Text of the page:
Use of Hydraulic Fracturing Equipment for Formation Sand Control
- H. Earl Rawlings Jr. (Halliburton Oil Well Cementing Co.)
- Document ID
- Society of Petroleum Engineers
- Journal of Petroleum Technology
- Publication Date
- May 1958
- Document Type
- Journal Paper
- 29 - 32
- 1958. Original copyright American Institute of Mining, Metallurgical, and Petroleum Engineers, Inc. Copyright has expired.
- 2.4.3 Sand/Solids Control, 2.4.5 Gravel pack design & evaluation, 2.5.3 Fracturing Equipment, 4.1.2 Separation and Treating, 3.2.3 Hydraulic Fracturing Design, Implementation and Optimisation, 4.1.5 Processing Equipment, 1.10 Drilling Equipment, 1.6 Drilling Operations, 1.2.3 Rock properties, 1.14 Casing and Cementing, 2.2.2 Perforating
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Beginning early in the history of producing oil from subsurface strata, the industry has been constantly searching for efficient economical means of controlling the movement of unconsolidated formations into the wellbore. During the past 25 years, numerous investigations of various gravel screening media and their characteristics have been very satisfactorily carried out, demonstrating to the industry that sand or gravel properly selected and placed can effect formation sand control and not damage productivity. In the past years the use of gravel in wellbores for this purpose has met with varying success.
Gravel or sand size selection for various formation conditions has been previously investigated.
Early research and field applications of a gravel screening medium to unconsolidated oil-bearing sands were confined to only the problem of controlling the movement of these sands into the wellbore. It was early recognized that the more firmly such a screening medium could be placed against a producing formation, the more successful the pack would be in controlling movement. A satisfactory method and equipment for placing the packing material under pressure has long been desired.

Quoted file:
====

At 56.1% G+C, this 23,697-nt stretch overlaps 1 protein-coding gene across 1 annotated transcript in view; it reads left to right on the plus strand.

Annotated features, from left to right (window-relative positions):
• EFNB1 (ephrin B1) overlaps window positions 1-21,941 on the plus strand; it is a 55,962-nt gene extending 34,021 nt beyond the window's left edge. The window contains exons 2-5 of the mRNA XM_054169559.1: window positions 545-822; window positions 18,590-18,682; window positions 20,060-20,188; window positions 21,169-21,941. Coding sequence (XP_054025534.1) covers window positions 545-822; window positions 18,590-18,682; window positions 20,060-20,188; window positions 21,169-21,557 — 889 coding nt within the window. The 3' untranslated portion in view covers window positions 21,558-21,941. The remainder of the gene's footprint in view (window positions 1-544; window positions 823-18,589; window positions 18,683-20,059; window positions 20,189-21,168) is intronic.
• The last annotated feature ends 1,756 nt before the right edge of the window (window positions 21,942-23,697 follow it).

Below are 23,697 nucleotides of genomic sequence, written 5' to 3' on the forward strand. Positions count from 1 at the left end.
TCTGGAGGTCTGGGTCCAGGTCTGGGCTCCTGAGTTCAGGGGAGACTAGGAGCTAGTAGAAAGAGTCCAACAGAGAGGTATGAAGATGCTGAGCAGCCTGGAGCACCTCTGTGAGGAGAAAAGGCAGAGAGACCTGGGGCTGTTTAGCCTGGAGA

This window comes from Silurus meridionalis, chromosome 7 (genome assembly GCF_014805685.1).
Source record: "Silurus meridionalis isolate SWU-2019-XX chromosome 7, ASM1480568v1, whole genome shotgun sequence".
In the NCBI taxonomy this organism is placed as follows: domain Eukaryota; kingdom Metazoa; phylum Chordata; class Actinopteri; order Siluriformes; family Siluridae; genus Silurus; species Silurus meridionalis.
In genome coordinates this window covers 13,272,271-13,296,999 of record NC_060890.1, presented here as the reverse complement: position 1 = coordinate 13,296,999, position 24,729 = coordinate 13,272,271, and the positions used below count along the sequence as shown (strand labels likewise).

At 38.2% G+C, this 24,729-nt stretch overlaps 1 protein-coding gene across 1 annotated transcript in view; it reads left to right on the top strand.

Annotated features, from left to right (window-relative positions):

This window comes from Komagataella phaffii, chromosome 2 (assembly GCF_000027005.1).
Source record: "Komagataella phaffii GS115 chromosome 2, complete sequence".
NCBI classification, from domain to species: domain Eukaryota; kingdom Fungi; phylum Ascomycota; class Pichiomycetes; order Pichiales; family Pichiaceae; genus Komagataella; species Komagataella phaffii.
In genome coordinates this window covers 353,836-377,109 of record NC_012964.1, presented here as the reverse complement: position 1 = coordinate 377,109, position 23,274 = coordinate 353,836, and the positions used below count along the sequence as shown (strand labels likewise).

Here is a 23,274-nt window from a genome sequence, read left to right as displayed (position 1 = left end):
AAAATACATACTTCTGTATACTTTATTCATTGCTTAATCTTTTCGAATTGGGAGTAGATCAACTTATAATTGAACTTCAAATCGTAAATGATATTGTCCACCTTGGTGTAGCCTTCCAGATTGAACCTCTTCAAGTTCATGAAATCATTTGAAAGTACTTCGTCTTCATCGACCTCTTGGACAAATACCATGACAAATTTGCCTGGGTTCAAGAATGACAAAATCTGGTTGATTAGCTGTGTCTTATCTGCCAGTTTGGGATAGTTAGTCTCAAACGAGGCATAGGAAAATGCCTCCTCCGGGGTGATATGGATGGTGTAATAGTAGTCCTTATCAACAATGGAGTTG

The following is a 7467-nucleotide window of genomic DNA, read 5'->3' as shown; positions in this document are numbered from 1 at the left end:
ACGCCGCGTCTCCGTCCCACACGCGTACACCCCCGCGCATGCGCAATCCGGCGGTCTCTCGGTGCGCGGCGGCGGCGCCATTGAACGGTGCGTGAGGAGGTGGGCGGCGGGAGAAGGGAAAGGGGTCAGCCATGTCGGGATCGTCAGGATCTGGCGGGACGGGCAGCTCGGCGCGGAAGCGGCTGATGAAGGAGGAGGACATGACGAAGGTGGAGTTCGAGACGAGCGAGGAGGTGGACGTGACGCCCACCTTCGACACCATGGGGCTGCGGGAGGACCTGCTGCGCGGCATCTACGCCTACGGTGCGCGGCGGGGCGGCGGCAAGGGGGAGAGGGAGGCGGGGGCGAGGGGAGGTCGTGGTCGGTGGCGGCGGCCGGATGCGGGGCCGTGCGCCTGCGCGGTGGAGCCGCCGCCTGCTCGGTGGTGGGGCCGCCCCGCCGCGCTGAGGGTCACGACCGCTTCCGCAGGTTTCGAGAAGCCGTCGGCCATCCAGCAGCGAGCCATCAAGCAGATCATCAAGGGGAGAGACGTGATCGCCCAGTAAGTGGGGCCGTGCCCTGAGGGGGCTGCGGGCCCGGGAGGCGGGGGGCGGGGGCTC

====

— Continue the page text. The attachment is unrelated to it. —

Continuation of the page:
The mechanics of strata penetrated by wellbores have been under study for many years. Some of the developed theories vary even with ideal matrix. The unconsolidated oil-bearing sands conform to mechanical patterns that are even more highly controversial. The most common effect of stresses within these formations is movement of the formation particles. Secondary, but notable, is the usual rapid production decline in some of them.
Theory and Practice
Placing packing media against and into unconsolidated oil-bearing sands with pressure, allowing the carrying fluid to be absorbed by the formation being treated, appears to offer many advantages. This pressure technique can often effect a tight full pack which cannot always be realized with washdown methods where forces exercised are only equal to the weight of the packing medium.
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